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Nokia has announced a series of new S40 phones called “Asha” – mass-market devices with smart-phone features: Good-sized touch screens, 1 GHz processors, WiFi connectivity, social networking integration, and more. Prices starting around €60 retail.
In case you don’t know, the S40 series is built on Java ME and has a huge deployed base in many parts of the world where price/performance is critical. Along with the new phones, Nokia is also making available the new Nokia SDK 2.0 for Java (beta), which enables developers to build rich Java applications with multi-touch, sensor support, an improved Maps API, and the Lightweight UI Toolkit (LWUIT) (more API & tools details). Furthermore, there is a host of developer information, the remote device access service, and even a porting guide to help you port your Android app to the new Asha platform.
Last, but not least: More and better options to monetize your applications. Nokia has enabled in-app advertising and in-app purchasing, and improved the way applications can be discovered by customers. Nokia has seen downloads from the Nokia app store rise by 63%, now totaling billions.
From what I’m hearing, the revenue opportunities on S40 for developers are often way better than what is typical for other smart-phone platforms (where competition is huge and consumers are fickle).
In the meantime, developers are pushing to build richer and more interesting applications, both from a functional as well as a user interface perspective. New use cases in mCommerce, social networking, location-based services, mobile cloud features, and access to functionality on the operator network are catalysts to create and deliver new compelling applications to the largest mobile user base.
To that end, Oracle is revving the mobile Java platform with Oracle Java Wireless Client 3.1 (OJWC). OJWC is an industry-leading Java ME implementation geared towards device manufacturers, operators, and OEMs who want to get to market quickly with a full-featured, high-performance mobile Java runtime.
This latest 3.1 release provides the following new functionality:
- SIM Extensions—Enable remote content management on mobile handsets through SIM-based services
- Oracle Mobile Developer APIs—Allow new use cases for Java ME applications on feature phones
- Improved Content Management APIs—Facilitate content discovery and deployment
- Network APIs—Leverage data from operator’s network for running smarter Java ME applications on resource-constrained devices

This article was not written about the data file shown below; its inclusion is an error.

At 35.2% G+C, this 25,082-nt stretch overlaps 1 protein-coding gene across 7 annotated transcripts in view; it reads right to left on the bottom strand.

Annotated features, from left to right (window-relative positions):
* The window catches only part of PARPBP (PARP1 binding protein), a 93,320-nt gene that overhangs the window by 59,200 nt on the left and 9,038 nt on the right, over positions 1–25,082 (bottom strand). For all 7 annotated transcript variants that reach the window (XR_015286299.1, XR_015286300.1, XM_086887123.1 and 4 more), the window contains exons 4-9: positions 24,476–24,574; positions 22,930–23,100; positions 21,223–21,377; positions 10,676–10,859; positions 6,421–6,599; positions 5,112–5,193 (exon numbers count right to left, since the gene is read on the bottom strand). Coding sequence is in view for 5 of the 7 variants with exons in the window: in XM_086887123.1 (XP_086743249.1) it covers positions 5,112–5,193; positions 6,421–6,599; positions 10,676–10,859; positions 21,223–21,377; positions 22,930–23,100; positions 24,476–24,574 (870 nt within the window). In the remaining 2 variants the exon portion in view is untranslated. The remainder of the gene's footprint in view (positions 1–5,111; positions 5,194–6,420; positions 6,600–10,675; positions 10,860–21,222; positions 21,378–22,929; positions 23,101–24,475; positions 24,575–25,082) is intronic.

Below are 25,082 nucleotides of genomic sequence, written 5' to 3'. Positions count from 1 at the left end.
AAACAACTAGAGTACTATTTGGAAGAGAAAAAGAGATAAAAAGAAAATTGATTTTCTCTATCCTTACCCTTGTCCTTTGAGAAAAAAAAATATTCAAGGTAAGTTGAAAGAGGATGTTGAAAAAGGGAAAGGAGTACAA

- Other Enhancements—Aid integration with the device platforms
Oracle Java Wireless Client 3.1 will become available on devices over time as it is rolled out in markets around the world.
For developers, the new features such as the Oracle Mobile Developer APIs and the Network APIs are of particular interest. You will be able to start building applications for OJWC 3.1 with the upcoming next release of the Java ME SDK – stay tuned for this.
Find out all the details about OWJC here.
JTHarness is one of those projects that may not be very well known to the general developer population, but which are nevertheless critical to many software projects.
JTHarness is a general-purpose, fully-features, flexible, and configurable test harness well suited for many types of unit testing. The JTHarness team has been continually maintaining and improving the code for several years now and the 4.4.1 Milestone Release 1 (MR1) went live on December 21.
Release 4.4.1 is a maintenance release which fixes bugs and includes the following notable changes:
- Makes the “Report Converter” tool easier to use
- Improves the speed of loading the ResultCache file
- Shortens harness start-up time
- Allows known test execution ordering
- Adds new “Save view filter” settings
- Improves COF functionality
JTHarness 4.4.1 is compatible with JTHarness 4.4. See the release notes for further details.
Just a quick note:
I will be speaking at the German Oracle User Group (DOAG) at the Conference Center East in Nuremberg today.
See you there!
10/06/2011 in Mobile & Embedded | Tags: embedded, Embedded Java, emeb, Java 7, Java EE, Java language, Java ME, Java on OS X, Java platform, Java SE, Java SE 7, Java SE 8, Java SE Embedded, JavaFX, JavaOne, JavaOne San Francisco, mobile, Mobile Java, Mobility, Open Source, OpenJDK | Leave a comment
Finally, I get a chance to catch my breath. JavaOne has been extremely busy and while there are still a few hours of good talks to go here is a quick summary so far:
The vibe is very positive. Attendance is significantly up over previous years and the show is well organized. Feedback from attendees has been very excouraging – lots of good buzz on #javaone and other social channels. Many sessions are sold out or standing-room only.
This year’s JavaOne left no doubt Java is moving again, and picking up steam. Throughout the conference and in the various keynotes there was a host of announcements, strategic initiatives, roadmaps, product releases and updates.
I’ll try to summarize, focusing on the Java Platform, Java SE, and Java ME technologies:
Java SE and the Java Platform:
- Oracle announces plans for advancing the Java SE Platform, including a vision beyond JDK 8
- A JDK 7 for Mac OS X Developer Preview is now available, with full developer and consumer releases planned for 2012
- NetBeans 7.1 Beta is now available, featuring full Java SE 7 support
- Oracle details plans for JDK 8, proposed features, and a revised roadmap with extended scope, now scheduled for availability in summer 2013
- Oracle is continuing its work to merge the HotSpot and JRockit JVMs, with the first converged features available in JDK 7
- IBM announces availability of Java SE 7 across its products lines, the faster ever adoption of a new Java SE release by IBM
- Oracle recently announced availability of Java SE 7 for Embedded on ARM and x86 platforms
- OpenJDK hosts the development of JDK 7 for Mac OS X, JDK 8, and becomes the reference implementation for Java SE 8 and beyond
- Twitter joins OpenJDK
JavaFX and Rich Client UI Technology:
- The JavaFX 2.0 GA for Windows is now available